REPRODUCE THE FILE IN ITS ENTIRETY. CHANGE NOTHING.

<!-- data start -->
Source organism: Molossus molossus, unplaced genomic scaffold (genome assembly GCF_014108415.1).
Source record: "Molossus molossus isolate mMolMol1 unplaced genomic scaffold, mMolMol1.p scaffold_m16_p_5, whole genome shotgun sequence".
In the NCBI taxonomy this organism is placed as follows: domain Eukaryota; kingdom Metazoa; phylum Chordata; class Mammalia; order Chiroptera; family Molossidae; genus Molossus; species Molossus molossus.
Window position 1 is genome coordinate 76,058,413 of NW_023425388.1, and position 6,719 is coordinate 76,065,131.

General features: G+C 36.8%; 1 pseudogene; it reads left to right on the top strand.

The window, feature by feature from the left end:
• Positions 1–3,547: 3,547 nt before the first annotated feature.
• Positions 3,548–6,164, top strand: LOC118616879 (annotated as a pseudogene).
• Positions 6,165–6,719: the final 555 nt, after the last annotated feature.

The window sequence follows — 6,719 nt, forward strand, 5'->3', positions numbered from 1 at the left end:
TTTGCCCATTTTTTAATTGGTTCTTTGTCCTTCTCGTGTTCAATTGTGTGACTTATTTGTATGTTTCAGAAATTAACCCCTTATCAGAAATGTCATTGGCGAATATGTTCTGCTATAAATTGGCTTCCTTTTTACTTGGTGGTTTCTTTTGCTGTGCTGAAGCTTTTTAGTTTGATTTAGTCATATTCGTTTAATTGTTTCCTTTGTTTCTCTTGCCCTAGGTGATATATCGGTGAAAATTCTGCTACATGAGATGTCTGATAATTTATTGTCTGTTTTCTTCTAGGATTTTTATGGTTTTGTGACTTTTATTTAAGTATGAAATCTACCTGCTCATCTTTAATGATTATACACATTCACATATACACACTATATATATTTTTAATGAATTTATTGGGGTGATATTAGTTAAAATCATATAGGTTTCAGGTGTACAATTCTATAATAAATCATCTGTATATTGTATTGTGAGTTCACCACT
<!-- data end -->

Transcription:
Source organism: Molossus molossus, unplaced genomic scaffold (genome assembly GCF_014108415.1).
Source record: "Molossus molossus isolate mMolMol1 unplaced genomic scaffold, mMolMol1.p scaffold_m16_p_5, whole genome shotgun sequence".
In the NCBI taxonomy this organism is placed as follows: domain Eukaryota; kingdom Metazoa; phylum Chordata; class Mammalia; order Chiroptera; family Molossidae; genus Molossus; species Molossus molossus.
Window position 1 is genome coordinate 76,058,413 of NW_023425388.1, and position 6,719 is coordinate 76,065,131.

General features: G+C 36.8%; 1 pseudogene; it reads left to right on the top strand.

The window, feature by feature from the left end:
• Positions 1–3,547: 3,547 nt before the first annotated feature.
• Positions 3,548–6,164, top strand: LOC118616879 (annotated as a pseudogene).
• Positions 6,165–6,719: the final 555 nt, after the last annotated feature.

The window sequence follows — 6,719 nt, forward strand, 5'->3', positions numbered from 1 at the left end:
TTTGCCCATTTTTTAATTGGTTCTTTGTCCTTCTCGTGTTCAATTGTGTGACTTATTTGTATGTTTCAGAAATTAACCCCTTATCAGAAATGTCATTGGCGAATATGTTCTGCTATAAATTGGCTTCCTTTTTACTTGGTGGTTTCTTTTGCTGTGCTGAAGCTTTTTAGTTTGATTTAGTCATATTCGTTTAATTGTTTCCTTTGTTTCTCTTGCCCTAGGTGATATATCGGTGAAAATTCTGCTACATGAGATGTCTGATAATTTATTGTCTGTTTTCTTCTAGGATTTTTATGGTTTTGTGACTTTTATTTAAGTATGAAATCTACCTGCTCATCTTTAATGATTATACACATTCACATATACACACTATATATATTTTTAATGAATTTATTGGGGTGATATTAGTTAAAATCATATAGGTTTCAGGTGTACAATTCTATAATAAATCATCTGTATATTGTATTGTGAGTTCACCACT